Friday, September 10, 2010

Sore Fingertips but a Smile on My Face



After my intro to bass guitar yesterday, I had to get out for a big bike ride. There was so much energy moving through me, wow. Or should I say 'whoa'? Seeing the bass here in my living room was completely normal, familiar as my sister Deborah said when she saw a pic on FB. However the concept that it's ME who is supposed to pick it up and play is unnerving - in the best way possible.

I remember when I first started cooking I felt unsure and awkward, so stupid! Also when I started learning how to do bodywork, I was very self-conscious. I felt bizarre putting my hands on people. Both endeavors were really hard, but in both cases the fact that I stuck with it and got past the self consciousness, got past the awkwardness, has brought such beauty into my life. I love to cook! I love putting my hands on people! It was well worth the learning curve.

Similarly, picking up and holding the bass, putting my hands on it the way Cyndy showed me, strumming, trying to find the "sweet spot" where the notes don't buzz, is thrilling and strange - surreal, actually. But that said, please know: I LIKE IT.

I'm especially enthralled with the practice amp I'm renting. It's a crusty old veteran of many a gig, clearly. It is beat up and scratched, but still sounds great. It's very cool. The bass itself is pretty, not too heavy, and has attitude. It is not the bass I would choose for myself - but it's a character, a worthy adversary, daring me to pick it up and strum a few notes. In other words: perfect.

Perhaps I should have already figured this out (DUH) but the fact that it is an electric guitar means I am also learning to work with electricity in a brand new way. I didn't think about the fact that there would be pick ups and volume controls, knobs and plugs and cords and adjustment thingies to work with, too.

I am officially in awe of all musicians. All I can say is: wow.


In the shadow of the Washington monument

18 comments:

NanU said...

Next time I visit I'm gonna have to sit in your kitchen and listen to you play bass while eating something fabulous!

Reya Mellicker said...

Yes please!

Rebecca Clayton said...

Did anybody tell you about the sore-finger remedy for string players? You can soak your sore fingers in a little vinegar a few times a day. It "toughens them up," which you really need for acoustic bass. I didn't think electric bass players had that problem, but I've never tried it. I love hugging an acoustic bass!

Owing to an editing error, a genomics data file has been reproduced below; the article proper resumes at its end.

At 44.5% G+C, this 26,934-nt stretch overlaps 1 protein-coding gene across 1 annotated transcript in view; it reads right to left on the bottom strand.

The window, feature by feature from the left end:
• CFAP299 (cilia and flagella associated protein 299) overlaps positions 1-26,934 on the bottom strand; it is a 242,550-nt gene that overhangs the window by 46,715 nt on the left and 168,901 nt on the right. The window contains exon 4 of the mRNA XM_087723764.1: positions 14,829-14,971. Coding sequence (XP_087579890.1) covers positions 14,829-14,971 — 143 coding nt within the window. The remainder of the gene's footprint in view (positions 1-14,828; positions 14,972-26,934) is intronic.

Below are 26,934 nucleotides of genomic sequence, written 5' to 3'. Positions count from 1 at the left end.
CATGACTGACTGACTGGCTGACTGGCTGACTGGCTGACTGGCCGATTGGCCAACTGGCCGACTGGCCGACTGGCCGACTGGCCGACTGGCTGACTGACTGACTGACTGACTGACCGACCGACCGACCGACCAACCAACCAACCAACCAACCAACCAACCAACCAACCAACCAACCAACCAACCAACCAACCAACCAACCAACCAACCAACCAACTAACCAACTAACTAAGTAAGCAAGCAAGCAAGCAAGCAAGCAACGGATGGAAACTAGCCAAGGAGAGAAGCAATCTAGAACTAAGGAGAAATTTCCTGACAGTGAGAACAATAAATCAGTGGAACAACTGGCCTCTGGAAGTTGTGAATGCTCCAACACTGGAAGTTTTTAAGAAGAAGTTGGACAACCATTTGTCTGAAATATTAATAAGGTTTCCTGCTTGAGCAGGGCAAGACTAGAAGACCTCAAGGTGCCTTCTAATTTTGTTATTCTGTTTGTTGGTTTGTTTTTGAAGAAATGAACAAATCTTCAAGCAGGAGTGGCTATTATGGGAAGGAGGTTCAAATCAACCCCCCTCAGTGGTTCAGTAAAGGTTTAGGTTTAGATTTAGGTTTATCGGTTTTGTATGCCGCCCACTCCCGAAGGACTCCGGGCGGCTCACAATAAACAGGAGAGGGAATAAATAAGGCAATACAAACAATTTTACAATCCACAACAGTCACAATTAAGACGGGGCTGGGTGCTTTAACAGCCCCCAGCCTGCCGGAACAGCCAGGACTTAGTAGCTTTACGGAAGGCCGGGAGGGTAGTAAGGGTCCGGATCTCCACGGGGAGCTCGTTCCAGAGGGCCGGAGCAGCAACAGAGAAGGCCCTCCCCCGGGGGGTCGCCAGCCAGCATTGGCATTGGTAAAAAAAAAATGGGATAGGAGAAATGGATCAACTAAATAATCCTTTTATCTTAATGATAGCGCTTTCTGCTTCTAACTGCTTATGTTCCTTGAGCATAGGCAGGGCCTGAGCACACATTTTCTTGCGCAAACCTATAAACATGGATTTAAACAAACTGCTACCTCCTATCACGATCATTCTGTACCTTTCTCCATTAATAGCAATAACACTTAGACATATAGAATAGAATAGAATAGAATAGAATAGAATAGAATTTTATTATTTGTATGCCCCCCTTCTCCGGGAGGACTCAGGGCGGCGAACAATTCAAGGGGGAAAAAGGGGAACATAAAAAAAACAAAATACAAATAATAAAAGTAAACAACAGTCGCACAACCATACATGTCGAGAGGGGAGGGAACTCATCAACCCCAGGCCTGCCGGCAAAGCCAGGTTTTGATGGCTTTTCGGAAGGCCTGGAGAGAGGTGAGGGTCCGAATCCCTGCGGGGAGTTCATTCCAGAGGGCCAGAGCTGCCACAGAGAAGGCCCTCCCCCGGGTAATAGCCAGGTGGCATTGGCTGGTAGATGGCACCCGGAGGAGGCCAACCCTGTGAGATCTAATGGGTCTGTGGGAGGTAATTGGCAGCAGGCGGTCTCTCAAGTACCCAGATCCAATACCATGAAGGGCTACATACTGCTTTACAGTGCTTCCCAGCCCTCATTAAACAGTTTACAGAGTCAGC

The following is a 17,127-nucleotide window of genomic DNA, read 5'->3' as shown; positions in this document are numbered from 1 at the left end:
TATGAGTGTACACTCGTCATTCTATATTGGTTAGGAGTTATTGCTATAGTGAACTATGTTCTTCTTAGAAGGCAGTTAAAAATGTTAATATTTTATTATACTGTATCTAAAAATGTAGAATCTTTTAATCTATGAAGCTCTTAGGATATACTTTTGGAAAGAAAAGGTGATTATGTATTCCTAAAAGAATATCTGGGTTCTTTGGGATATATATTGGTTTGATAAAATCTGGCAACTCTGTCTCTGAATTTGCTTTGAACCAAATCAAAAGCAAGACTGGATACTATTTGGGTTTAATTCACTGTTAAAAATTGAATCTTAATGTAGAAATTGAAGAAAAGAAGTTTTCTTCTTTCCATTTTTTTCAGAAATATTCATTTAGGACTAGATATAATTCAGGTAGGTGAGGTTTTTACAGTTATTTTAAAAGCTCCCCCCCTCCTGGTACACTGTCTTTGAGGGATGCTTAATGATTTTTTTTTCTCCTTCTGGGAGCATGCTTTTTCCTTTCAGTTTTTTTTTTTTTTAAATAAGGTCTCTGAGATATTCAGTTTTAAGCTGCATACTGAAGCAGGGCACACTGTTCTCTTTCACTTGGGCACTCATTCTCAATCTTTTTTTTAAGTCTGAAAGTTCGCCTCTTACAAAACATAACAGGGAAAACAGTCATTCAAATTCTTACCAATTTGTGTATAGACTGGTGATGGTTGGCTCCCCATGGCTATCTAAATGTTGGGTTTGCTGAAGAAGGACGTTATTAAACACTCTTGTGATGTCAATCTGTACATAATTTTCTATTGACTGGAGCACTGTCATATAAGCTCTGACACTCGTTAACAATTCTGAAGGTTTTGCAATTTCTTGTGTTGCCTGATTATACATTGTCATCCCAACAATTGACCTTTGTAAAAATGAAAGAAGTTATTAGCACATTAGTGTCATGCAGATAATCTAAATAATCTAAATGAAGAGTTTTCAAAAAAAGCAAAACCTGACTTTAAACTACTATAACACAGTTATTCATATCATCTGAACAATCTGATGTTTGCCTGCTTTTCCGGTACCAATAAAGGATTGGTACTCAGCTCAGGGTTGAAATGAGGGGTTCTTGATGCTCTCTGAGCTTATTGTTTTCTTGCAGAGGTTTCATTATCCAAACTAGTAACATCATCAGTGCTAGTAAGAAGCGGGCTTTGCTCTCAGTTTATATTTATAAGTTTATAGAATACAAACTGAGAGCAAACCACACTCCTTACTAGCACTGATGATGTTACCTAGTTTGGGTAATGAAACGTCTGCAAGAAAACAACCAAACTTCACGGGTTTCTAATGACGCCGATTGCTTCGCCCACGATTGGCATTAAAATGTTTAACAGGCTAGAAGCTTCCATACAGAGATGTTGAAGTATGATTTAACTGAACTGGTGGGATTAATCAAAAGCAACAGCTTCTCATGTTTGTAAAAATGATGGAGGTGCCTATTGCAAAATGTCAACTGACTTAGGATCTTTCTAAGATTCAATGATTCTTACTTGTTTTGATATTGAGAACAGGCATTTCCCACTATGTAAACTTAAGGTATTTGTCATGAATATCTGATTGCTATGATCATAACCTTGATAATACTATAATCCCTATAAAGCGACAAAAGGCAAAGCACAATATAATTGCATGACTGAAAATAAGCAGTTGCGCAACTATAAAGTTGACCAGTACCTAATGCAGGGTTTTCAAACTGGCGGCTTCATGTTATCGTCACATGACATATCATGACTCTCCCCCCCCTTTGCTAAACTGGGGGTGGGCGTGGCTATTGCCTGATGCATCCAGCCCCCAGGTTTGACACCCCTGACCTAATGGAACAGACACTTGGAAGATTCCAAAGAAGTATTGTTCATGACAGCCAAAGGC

Barbara said...

Let me know when you're ready to jam. Oops! I forgot I don't play by ear. But I'm sure there is a simple duet for bass and piano with the notes written down.

Didn't your father teach piano? Maybe you have his musical genes. Good luck with your new musical project. Now all you have to do is practice.

willow said...

I admire anyone who can play a musical instrument well. Keep up the good work! (Love the "yes". LOVE it.)

John Hayes said...

The fingertips will get callouses in time & then they won't be sore; but so wonderful to feel the excitement in your words!

ellen abbott said...

Go Reya! Opening your life, making space. Perhaps a musician in your future?

Reya Mellicker said...

There's always at least one musician in my life. Now I'll be one of them!

Meri said...

So happy to find that a current of excitement is flowing through your spirit and out your fingers. And that your visit with your sister shaman was filling.

Everton Terrace said...

Today you are my hero. I'm just so impressed with this. Bravo!

Bee said...

Learning how to do new things (especially if they are intimidating) is so cool! Do you have a particular song that you want to master?

Reya Mellicker said...

I'm doing it because I want to channel music the way musicians do. It's not about virtuosity or any particular song or even any particular kind of music, it's about communing with an instrument that has fascinated me my whole life.

Now if that isn't a good excuse to suck when it comes to the actual playing, I don't know what would be!! ha ha

Reya Mellicker said...

IF I get to a place where I'm able in any way to play with other musicians, that would be the creme de la creme of this experience. That's a looonnng way in the distance, but wow. How I would love to experience that way of communicating and merging. Wow.

Expat From Hell said...

Michael Manring
Marcus Miller
Edo Castro
Mark Egan

I can hear you now, Reya! Just give a listen to any one of these, and know that they, too, have found that sometimes the bass plays THEM.

I loved this. EFH

Pam said...

Fantastic Reya. I'm sure this will take you to some fabulous learning experiences and fascinating people. The journey's half the fun!

Reya Mellicker said...

It surely is!

California Girl said...

impressive you are learning to play guitar at this stage. i've lately thought how nice it would be to re-learn piano. i took several yrs when a young teen but the teacher discouraged my inclination to improvise. i didn't want to play the notes as written. she was wrong. and i quit.

the hands thing, yes; i've wondered if i could ever get my hands to play separately again. i have the reach but would i regain the tempo? interesting questions.

kudos to you Reya!

Gary said...

It's so true about feeling awkward when beginning new things that later turn out to be life changers. I felt that way when I was first learning to sign. Sometimes the slow going makes the journey and the arrival that much more meaningful.

I see that you are going to have quite the party in your kitchen. Count me in.